To the Editor: BG council urged to ban discrimination

Scenario #1: You and a high school pal have come to BGSU from a small Ohio town. You rent an apartment in
the city. In November, right before finals, your landlord breaks your lease and you have no fall-back
options. Reason: Your landlord rents only to gay couples and has learned that you and your roommate are
just buddies, not partners. You have no recourse and no place to live.
Scenario #2: You get a job in a graphic arts company in Bowling Green. You’re doing good work, and your
supervisor is pleased. One day you get called into the owner’s office and you are fired. Your boss
prefers to hire only gays and lesbians, since he himself is gay, but you are heterosexual. You have no
recourse and no job.
Scenario #3: You’re at a restaurant celebrating your birthday with a group of friends and one of the guys
gives his girlfriend a big hug and a smooch. The maĆ®tre d’ comes over and asks them to leave, because
the restaurant does not tolerate public displays of affection by opposite sex couples. You now have no
recourse and no party.
Now, reverse the designated sexual orientations in the above scenarios: a gay couple is denied housing, a
homosexual employee is fired, and a same-sex couple is kicked out. All of these revised situations are
entirely legal in Bowling Green. They are also entirely antithetical to our values of equality and
These are not necessarily situations involving morality; many faith and spiritual traditions do not find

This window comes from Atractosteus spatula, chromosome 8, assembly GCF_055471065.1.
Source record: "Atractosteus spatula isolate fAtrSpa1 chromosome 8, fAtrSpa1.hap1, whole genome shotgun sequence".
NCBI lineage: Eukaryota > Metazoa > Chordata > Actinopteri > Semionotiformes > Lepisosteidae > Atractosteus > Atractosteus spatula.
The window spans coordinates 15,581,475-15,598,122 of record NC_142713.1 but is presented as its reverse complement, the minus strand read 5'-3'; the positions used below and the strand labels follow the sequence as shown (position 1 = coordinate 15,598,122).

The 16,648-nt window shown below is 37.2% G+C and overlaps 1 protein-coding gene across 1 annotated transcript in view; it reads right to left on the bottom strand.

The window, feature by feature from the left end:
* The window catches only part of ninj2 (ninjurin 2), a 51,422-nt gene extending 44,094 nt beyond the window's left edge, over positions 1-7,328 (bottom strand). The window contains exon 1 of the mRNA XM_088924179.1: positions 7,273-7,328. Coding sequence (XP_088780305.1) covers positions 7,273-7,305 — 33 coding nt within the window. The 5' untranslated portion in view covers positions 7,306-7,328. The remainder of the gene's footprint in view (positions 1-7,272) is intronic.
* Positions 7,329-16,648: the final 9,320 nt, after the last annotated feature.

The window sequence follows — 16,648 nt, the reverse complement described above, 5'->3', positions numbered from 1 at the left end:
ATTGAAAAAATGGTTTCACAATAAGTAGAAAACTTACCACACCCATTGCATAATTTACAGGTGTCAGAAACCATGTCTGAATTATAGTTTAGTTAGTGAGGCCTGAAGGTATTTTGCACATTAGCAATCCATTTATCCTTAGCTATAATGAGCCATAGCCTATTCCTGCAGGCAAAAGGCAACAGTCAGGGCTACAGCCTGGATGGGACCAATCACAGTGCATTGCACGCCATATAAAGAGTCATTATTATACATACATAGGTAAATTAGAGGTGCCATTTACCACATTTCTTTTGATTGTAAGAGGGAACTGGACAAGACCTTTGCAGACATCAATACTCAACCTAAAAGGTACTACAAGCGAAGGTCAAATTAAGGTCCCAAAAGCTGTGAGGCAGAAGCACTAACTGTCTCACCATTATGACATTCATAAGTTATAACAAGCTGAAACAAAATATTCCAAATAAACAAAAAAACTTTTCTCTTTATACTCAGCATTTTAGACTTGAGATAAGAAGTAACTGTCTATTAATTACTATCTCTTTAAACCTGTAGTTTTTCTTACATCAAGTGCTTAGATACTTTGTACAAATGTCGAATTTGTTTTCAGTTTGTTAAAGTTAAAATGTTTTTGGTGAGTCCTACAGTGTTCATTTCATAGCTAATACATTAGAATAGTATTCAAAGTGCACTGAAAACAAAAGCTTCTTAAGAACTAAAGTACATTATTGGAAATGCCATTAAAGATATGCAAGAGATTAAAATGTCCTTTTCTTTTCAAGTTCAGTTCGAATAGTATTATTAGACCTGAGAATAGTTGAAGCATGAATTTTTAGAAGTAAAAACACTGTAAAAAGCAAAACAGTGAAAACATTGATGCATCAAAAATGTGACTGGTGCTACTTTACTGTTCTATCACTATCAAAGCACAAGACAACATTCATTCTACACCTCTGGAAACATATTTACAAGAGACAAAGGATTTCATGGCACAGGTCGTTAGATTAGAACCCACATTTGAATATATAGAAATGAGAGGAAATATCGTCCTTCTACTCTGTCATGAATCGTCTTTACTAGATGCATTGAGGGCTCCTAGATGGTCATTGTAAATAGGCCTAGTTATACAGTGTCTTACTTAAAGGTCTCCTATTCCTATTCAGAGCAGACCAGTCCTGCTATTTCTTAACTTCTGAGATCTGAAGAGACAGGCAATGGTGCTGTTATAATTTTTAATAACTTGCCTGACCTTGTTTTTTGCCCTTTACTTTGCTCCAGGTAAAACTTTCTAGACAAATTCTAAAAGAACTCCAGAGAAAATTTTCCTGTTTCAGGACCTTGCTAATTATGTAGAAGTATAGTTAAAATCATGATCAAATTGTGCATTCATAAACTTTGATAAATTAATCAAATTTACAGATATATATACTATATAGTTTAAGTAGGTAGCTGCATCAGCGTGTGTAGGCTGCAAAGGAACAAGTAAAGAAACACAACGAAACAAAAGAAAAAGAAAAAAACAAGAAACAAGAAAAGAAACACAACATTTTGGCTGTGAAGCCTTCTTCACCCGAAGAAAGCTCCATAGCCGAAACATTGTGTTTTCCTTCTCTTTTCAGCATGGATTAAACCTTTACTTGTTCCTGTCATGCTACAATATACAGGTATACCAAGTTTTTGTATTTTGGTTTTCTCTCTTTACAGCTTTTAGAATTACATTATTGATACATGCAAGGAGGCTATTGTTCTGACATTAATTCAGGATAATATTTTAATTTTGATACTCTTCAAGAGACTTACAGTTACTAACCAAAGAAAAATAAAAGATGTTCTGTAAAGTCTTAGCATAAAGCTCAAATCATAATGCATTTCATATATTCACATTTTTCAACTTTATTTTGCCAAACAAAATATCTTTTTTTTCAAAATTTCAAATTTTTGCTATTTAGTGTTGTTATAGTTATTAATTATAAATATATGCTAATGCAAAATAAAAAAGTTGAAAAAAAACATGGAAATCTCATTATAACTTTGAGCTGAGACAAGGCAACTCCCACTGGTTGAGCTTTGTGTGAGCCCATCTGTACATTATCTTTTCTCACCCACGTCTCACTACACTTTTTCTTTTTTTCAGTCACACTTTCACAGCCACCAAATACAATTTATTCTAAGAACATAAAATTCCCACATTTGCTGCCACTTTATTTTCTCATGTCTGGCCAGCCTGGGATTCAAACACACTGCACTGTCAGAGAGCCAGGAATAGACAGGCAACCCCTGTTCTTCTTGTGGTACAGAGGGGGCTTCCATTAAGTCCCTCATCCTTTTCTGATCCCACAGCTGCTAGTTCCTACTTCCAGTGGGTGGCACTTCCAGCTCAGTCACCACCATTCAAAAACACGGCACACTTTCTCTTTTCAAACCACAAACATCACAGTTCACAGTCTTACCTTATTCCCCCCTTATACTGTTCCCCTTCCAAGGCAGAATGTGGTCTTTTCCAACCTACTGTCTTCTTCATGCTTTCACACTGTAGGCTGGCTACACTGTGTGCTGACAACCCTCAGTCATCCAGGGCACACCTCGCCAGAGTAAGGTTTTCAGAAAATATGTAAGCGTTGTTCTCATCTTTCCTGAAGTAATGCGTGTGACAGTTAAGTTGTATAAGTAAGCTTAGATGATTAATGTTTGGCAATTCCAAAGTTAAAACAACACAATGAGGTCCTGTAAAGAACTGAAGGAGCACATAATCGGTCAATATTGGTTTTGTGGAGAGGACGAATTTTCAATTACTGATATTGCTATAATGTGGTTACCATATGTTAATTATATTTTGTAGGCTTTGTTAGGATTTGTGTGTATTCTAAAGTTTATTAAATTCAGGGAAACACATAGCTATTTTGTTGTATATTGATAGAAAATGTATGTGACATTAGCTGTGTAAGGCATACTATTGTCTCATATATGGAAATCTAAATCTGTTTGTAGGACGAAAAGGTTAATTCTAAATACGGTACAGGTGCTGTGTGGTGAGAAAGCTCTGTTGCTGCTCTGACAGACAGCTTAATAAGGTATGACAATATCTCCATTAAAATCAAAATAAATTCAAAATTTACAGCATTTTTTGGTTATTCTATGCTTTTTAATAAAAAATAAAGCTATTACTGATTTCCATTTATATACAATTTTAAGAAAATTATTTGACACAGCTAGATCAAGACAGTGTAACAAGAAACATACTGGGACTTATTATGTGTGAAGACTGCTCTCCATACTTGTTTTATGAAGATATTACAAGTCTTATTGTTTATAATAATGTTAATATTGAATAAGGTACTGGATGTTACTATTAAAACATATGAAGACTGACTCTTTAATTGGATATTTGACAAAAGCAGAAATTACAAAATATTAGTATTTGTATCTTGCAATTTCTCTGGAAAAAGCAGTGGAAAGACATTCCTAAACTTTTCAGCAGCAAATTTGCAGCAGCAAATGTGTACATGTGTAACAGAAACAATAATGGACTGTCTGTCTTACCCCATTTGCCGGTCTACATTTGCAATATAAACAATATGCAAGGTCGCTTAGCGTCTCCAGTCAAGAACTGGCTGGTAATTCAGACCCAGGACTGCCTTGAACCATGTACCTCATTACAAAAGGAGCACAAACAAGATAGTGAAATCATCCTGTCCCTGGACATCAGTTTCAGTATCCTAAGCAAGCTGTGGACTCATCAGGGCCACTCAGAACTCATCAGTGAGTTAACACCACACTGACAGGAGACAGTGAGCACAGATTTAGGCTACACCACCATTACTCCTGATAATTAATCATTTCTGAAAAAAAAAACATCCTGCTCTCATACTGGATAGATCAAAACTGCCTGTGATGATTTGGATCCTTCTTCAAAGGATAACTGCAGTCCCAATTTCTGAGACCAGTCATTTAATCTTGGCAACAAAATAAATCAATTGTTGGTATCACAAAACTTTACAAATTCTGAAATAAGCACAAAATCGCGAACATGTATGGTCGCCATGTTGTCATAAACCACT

homosexuality to be in opposition to religious beliefs. These situations do, however, deny dignity and
equality to a designated group of persons who pose no threat to the common good.
My Christian belief in the rule of love of neighbor and my belief in the American tradition of the rule
of law tell me that now is the time for change.
Now is the time for Bowling Green City Council to pass ordinances banning discrimination based on sexual
orientation and gender identity in the areas of housing, employment, public education, and public
accommodation for all our citizens.
This city already extends such protection to its own employees, as does BGSU. Failure to expand this
protection to all citizens is unconscionable. I respectfully urge the council to pass the pending
ordinances on these protections.
Marcy St. John
Bowling Green